Commentary No 16

No 16 : 31 October 1970


  1. Makeyev is the deputy head of the department of housing and communal services [ZhKU], and not, as the Chronicle stated, the head of the department of buildings and works [ZhSU],


English texts of many of these documents may be found in M. Bourdeaux, Religious Ferment in Russia: Protestant Opposition to Soviet Religious Policy (London and New York 1968), Rosemary Harris and X. Howard-Johnston, Christian Appeals from Russia (London 1969), and M. Bourdeaux’s forthcoming Faith on Trial in Russia (London 1971).


The persecution of Mikhail Makarenko (Novosibirsk-Moscow)

  1. For the 1968 letter of protest about the Galanskov-Ginzburg trial and the beginning of Makarenko’s problems in Novosibirsk, see Chronicle 2.2 and Commentary 2.
  2. The “Festival of Bards” – an annual gathering of singer-songwriters that included the nationally famous such as Alexander Galich, Yu. Klyachkin and Vladimir Vysotsky as well as local performers. “Illicit” recordings made at such festivals circulated as magnitizdat, the taped equivalent of samizdat.
  3. The work of all three artists – Pavel Filonov (1883-1941), Robert Falk (1886-1958) and El Lissitsky (1890-1941) – enjoyed a revival after the death of Stalin.
  4. Makarenko’s letter to the February 1968 Budapest Conference of Communist and Workers’ Parties may be contrasted to the “Appeal” sent from Moscow by Kostyorin, Bogoraz, Litvinov and others (see 1.4),

For the subsequent treatment of Mikhail Makarenko, see Chronicle 33.5 (In the Perm camps) and Issue 46.10 (Vladimir Prison).


  1. Published in Possev, Frankfurt, 5 July 1963.
  2. Ya. E. Elsberg is referred to in the “Extra-judicial persecution” section of Chronicle 14.10 as “the well-known informer and witness at the secret trials of the thirties and forties”.
  3. R. M. Samarin, Professor of Foreign Literature at the Institute of World Literature was a critic in 1958 of the journal Foreign Literature for its careless selection of material for translation), and in 1969 of vol. 5 of the Concise Literary Encyclopedia for its excessive liberalism.
  4. N. V. Lesyuchevsky, chairman of the board of the Sovetsky Pisatel publishing house is said in the Soviet Union to have denounced the poets B.K. Livshits, B.P. Kornilov and N. Zabolotsky, and the prose-writer Yelena Tager.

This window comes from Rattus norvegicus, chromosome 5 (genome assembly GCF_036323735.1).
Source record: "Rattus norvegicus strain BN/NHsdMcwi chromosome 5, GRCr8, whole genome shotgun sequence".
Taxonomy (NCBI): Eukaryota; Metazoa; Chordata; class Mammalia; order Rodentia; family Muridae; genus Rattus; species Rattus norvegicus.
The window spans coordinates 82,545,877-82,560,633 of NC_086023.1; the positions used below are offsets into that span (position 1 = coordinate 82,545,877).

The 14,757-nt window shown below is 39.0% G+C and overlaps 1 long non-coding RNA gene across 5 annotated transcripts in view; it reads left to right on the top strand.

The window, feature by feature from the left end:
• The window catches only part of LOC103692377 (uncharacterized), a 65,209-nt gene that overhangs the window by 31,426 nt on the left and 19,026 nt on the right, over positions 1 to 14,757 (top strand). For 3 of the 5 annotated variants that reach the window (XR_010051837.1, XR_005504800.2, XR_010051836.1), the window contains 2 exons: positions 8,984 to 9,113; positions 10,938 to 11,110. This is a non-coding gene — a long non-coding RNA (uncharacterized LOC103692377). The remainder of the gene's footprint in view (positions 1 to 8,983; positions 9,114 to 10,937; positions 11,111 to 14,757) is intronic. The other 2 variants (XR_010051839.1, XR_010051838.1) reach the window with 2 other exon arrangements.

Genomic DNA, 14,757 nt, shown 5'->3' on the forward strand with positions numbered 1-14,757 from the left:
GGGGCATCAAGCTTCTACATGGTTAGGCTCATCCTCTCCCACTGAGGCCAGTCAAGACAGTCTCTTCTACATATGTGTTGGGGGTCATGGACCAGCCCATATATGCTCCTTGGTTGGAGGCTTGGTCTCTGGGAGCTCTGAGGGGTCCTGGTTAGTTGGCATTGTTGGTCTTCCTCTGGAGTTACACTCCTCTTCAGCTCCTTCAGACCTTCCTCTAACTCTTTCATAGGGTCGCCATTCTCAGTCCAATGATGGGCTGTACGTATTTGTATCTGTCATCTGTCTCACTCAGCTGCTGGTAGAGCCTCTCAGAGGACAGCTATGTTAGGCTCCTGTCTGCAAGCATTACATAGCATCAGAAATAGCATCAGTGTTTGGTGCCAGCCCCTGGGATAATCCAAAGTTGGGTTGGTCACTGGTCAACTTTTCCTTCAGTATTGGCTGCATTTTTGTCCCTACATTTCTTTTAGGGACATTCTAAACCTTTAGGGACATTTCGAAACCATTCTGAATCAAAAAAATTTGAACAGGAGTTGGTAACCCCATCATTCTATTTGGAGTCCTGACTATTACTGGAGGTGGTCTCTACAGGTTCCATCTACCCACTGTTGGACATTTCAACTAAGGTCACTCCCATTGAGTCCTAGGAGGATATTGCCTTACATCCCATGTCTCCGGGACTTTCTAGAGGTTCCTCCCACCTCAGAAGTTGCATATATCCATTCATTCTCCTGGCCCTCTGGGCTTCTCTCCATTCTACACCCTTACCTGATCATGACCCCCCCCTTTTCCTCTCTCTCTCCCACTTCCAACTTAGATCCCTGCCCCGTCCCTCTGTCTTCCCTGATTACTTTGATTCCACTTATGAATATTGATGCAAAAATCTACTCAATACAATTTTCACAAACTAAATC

Commentary No 5

No 5 : 31 December 1969


[1] Notable prose works appearing in samizdat during previous years.

  • Ginzburg, Krutoi marshrut (1967 (in Grani 64-8, Frankfurt);
    Into the Whirlwind (London 1967)
  • Shalamov stories published 1966-1970 in Novy zhurnal (New York);
    two included in Michael Scammell (ed), Russia’s Other Writers (1970).
  • Lidiya Chukovskaya, Opustely dom (Paris 1964);
    The Deserted House (London 1967);
  • Alexander Solzhenitsyn, V kruge pervom (1967);
    The First Circle (London, 1968)
  • Vladimir Maximov, Dvornik Lashkov (Grani 64, 1967).
    House in the Clouds, in Scammell collection (1970).

The books’ tamizdat (published “over there”) dates are given, as a rough indication as to when the work was circulating in the USSR. Evgenia Ginzburg and Varlam Shalamov wrote classic accounts of Stalin’s camps; Chukovskaya’s work is set during the mass arrests of the 1930s; and Solzhenitsyn’s First Circle is a semi-autobiographical account of his time in a sharashka, a secret research establishment where the staff are prisoners.

Item 6 – Response to Sakharov from Estonia

[2] Two documents reached the West at the end of 1968. The first, “To Hope or to Act?”, concerned Sakharov’s well-known Reflections on Progress. The document from Estonia put forward ideas somewhat more radical than the Chronicle’s summary would suggest. Written soon after the Czechoslovak occupation, it warned:

“For twelve years already, since the 20th Party congress, we have waited and asked our leaders for liberating reforms. We are prepared to ask and wait for a certain time longer. But eventually we will demand and act! [see 10.5] And then tank divisions will have to be sent not into Prague and Bratislava but rather into Moscow and Leningrad!”

The second document, an “Open Letter to the Citizens of the Soviet Union” dated September 1968 and signed “Gennady Alexeyev, communist”, made various similar points from a more Marxist position.

The Russian text of “To Hope or to Act?” was published abroad in Possev No. 1, Munich, 1969 and in an English translation in Frontier, London. Vol. 12, No. 2, May 1969.

Item 11 – Grigorenko speech at Kostyorin’s 72nd birthday

[3] In 1968 the Crimean Tatars in Moscow held a birthday party on 17 March for Alexei Kostyorin (1896-1968). Outraged by the invasion of Czechoslovakia on 21 August, Kostyorin had just resigned from the Soviet Communist Party: he did not want, he said, to belong to “the gendarme of Europe”. Seriously ill, he asked ex-Major General Petro Grigorenko (1907-1987) to attend the party and speak instead.

Item 12 – In Memory of Alexei Kostyorin

[4] “I have known Alexei Kostyorin for a very short time. Less than three years. Yet we have lived a whole life together. While Kosterin was still alive, a person extremely close to me said, ‘You were made by Kostyorin’. And I did not object. Yes, he made me: he turned a rebel into a fighter. I will be grateful to him for this to the end of my days.”

Thus spake Grigorenko at Kostyorin’s funeral in November 1968. This was a remarkable occasion for which Crimean Tatars, Chechens, and even Volga Germans had journeyed thousands of miles, and, prolonging an old tradition, it also became a political demonstration.

Kostyorin spent three years in tsarist jails, then a further seventeen years (1938-55) in Soviet prisons, camps and internal exile. After his release a few of his stories and essays appeared (often severely censored) in Novy Mir and elsewhere.

He was the father of Nina Kostyorina [Kosterina], killed in the war, whose Diary [Novy mir excerpts, December 1962; English translation,The Diary of Nina Kosterina, Crown publishers, 1968] is a Soviet equivalent of The Diary of Anne Frank.